Philosophy 410

Advanced Critical Thinking

Winter Quarter, 2006

Instructor: Dr. Loren R. Schmidt

Telephone: 865-8542, Ext. 3715 (Work); 574-8486 (Home)

E-Mail: or

Office: 712 North Bldg.

Office Hours: TBA or by appointment

Time and Place: MW 6:00-8:00 p.m. in Yakima or via Internet (Class Forums on Heritage College Virtual Campus).

Text: A First Course in Logic by K. Codell Carter (NY: Pearson/Longman, 2005) plus several Supreme Court decisions (links will be provided online). Text available at or through Heritage Online Bookstore.

1. Students who have NOT taken Philosophy 210 or another logic course should read the Introduction and Chapter 1 and do the following exercises: 1.1 #1-24 (answers in the back of the book) and then challenge yourself with 25-30; 1.3 #1-10 (all in the back); 1.5 any three of these; 1.6 #1-5 (all in the back).

2. Students who HAVE taken Philosophy 210 or another logic course should read the Introduction and then try to work ALL of the problems in the LSAT section on p. 51. If you do not understand some of them, contact me and tell me which ones.

Elements of Evaluation


Course Policies

Course Description and Objectives:

Advanced Critical Thinking aims at further developing students’ ability to apply the techniques of logic and critical thinking to real-world contexts. Students will combine review of those techniques with exercises training them to answer the types of questions typically seen on the Law Schools Admission Test (LSAT) and Graduate Record Examination (GRE) and close reading of real-life written arguments, particularly the complex reasoning seen in U.S. Supreme Court opinions on controversial social and political issues such as capital punishment, abortion, and affirmative action.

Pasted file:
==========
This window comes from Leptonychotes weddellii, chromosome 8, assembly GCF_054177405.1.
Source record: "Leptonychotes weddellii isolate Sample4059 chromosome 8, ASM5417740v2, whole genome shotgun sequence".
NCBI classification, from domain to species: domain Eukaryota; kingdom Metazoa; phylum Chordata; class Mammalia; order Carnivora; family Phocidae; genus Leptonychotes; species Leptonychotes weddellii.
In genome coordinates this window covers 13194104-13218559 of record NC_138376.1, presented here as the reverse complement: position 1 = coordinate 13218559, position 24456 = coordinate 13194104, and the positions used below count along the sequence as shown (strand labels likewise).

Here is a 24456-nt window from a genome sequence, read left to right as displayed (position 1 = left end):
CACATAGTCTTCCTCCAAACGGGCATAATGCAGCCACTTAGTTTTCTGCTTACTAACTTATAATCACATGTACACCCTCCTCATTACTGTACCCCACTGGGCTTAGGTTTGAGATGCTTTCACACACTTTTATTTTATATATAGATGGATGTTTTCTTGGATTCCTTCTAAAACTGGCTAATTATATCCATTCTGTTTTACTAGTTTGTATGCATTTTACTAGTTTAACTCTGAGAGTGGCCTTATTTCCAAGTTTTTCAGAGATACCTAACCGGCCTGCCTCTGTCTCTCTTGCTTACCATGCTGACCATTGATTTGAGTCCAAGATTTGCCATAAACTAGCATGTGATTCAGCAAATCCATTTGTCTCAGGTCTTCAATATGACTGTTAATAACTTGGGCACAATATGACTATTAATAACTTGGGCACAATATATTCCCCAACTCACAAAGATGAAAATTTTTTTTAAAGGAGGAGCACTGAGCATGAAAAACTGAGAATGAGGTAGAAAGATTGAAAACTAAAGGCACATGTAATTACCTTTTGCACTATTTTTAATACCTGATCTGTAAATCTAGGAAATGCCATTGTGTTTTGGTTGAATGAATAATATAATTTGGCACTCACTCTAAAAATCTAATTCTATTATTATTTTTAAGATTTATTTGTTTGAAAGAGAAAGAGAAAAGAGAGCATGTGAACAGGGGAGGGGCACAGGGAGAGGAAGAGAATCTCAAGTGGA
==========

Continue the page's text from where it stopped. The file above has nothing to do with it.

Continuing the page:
Students exiting the course should have improved the following skills:

1. Recognition of fallacies.

2. Recognition of rhetorical patterns of argument in context.

3. Composition and analysis of definitions of terms.

4. Analysis and solution of simple and complex (multi-stage) problems using the techniques of informal and formal logic.

5. Oral and written analysis of complex texts such as U.S. Supreme Court opinions, noting the assumptions, strengths, and weaknesses of arguments presented on both sides of the issue.

6. Preparation for LSAT and GRE Critical Thinking Tests.

© Dr. Loren R. Schmidt, 2004-2006
No part of this syllabus may be used or reproduced
in any manner whatsoever without written permission.